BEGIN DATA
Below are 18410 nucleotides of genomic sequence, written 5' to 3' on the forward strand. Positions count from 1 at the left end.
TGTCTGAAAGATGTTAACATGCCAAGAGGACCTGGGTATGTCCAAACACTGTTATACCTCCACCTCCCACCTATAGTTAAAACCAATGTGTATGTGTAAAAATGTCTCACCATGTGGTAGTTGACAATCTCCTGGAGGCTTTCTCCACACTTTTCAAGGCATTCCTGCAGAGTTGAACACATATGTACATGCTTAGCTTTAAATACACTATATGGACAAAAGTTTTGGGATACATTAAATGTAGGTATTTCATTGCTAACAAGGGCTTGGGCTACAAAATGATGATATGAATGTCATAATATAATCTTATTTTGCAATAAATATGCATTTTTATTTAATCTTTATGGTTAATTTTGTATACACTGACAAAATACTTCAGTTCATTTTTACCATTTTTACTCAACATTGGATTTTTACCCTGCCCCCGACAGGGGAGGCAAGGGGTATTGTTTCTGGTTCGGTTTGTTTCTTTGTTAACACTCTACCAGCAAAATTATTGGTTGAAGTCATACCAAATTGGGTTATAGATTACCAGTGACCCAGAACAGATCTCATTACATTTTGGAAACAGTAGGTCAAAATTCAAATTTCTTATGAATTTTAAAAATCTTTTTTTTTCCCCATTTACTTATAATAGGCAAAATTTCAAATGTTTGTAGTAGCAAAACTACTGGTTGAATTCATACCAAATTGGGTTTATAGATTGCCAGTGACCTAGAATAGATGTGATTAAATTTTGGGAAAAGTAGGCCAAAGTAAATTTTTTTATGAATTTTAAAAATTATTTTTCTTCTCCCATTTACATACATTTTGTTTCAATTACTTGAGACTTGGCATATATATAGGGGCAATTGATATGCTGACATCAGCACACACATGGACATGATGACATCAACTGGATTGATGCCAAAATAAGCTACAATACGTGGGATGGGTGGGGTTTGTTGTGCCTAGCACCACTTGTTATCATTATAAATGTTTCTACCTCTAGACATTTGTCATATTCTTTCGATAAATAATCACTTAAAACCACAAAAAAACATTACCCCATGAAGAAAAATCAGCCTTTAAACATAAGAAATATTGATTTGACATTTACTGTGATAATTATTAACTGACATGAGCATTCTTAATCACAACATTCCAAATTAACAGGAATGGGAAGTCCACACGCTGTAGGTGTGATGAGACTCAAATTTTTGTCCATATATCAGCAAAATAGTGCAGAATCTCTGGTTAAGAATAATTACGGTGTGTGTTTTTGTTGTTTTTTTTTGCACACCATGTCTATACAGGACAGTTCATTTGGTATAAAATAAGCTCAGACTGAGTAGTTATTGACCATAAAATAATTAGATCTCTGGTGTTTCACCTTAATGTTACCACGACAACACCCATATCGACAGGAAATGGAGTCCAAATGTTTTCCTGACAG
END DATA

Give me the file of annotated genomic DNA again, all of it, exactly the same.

Below are 18410 nucleotides of genomic sequence, written 5' to 3' on the forward strand. Positions count from 1 at the left end.
TGTCTGAAAGATGTTAACATGCCAAGAGGACCTGGGTATGTCCAAACACTGTTATACCTCCACCTCCCACCTATAGTTAAAACCAATGTGTATGTGTAAAAATGTCTCACCATGTGGTAGTTGACAATCTCCTGGAGGCTTTCTCCACACTTTTCAAGGCATTCCTGCAGAGTTGAACACATATGTACATGCTTAGCTTTAAATACACTATATGGACAAAAGTTTTGGGATACATTAAATGTAGGTATTTCATTGCTAACAAGGGCTTGGGCTACAAAATGATGATATGAATGTCATAATATAATCTTATTTTGCAATAAATATGCATTTTTATTTAATCTTTATGGTTAATTTTGTATACACTGACAAAATACTTCAGTTCATTTTTACCATTTTTACTCAACATTGGATTTTTACCCTGCCCCCGACAGGGGAGGCAAGGGGTATTGTTTCTGGTTCGGTTTGTTTCTTTGTTAACACTCTACCAGCAAAATTATTGGTTGAAGTCATACCAAATTGGGTTATAGATTACCAGTGACCCAGAACAGATCTCATTACATTTTGGAAACAGTAGGTCAAAATTCAAATTTCTTATGAATTTTAAAAATCTTTTTTTTTCCCCATTTACTTATAATAGGCAAAATTTCAAATGTTTGTAGTAGCAAAACTACTGGTTGAATTCATACCAAATTGGGTTTATAGATTGCCAGTGACCTAGAATAGATGTGATTAAATTTTGGGAAAAGTAGGCCAAAGTAAATTTTTTTATGAATTTTAAAAATTATTTTTCTTCTCCCATTTACATACATTTTGTTTCAATTACTTGAGACTTGGCATATATATAGGGGCAATTGATATGCTGACATCAGCACACACATGGACATGATGACATCAACTGGATTGATGCCAAAATAAGCTACAATACGTGGGATGGGTGGGGTTTGTTGTGCCTAGCACCACTTGTTATCATTATAAATGTTTCTACCTCTAGACATTTGTCATATTCTTTCGATAAATAATCACTTAAAACCACAAAAAAACATTACCCCATGAAGAAAAATCAGCCTTTAAACATAAGAAATATTGATTTGACATTTACTGTGATAATTATTAACTGACATGAGCATTCTTAATCACAACATTCCAAATTAACAGGAATGGGAAGTCCACACGCTGTAGGTGTGATGAGACTCAAATTTTTGTCCATATATCAGCAAAATAGTGCAGAATCTCTGGTTAAGAATAATTACGGTGTGTGTTTTTGTTGTTTTTTTTTGCACACCATGTCTATACAGGACAGTTCATTTGGTATAAAATAAGCTCAGACTGAGTAGTTATTGACCATAAAATAATTAGATCTCTGGTGTTTCACCTTAATGTTACCACGACAACACCCATATCGACAGGAAATGGAGTCCAAATGTTTTCCTGACAG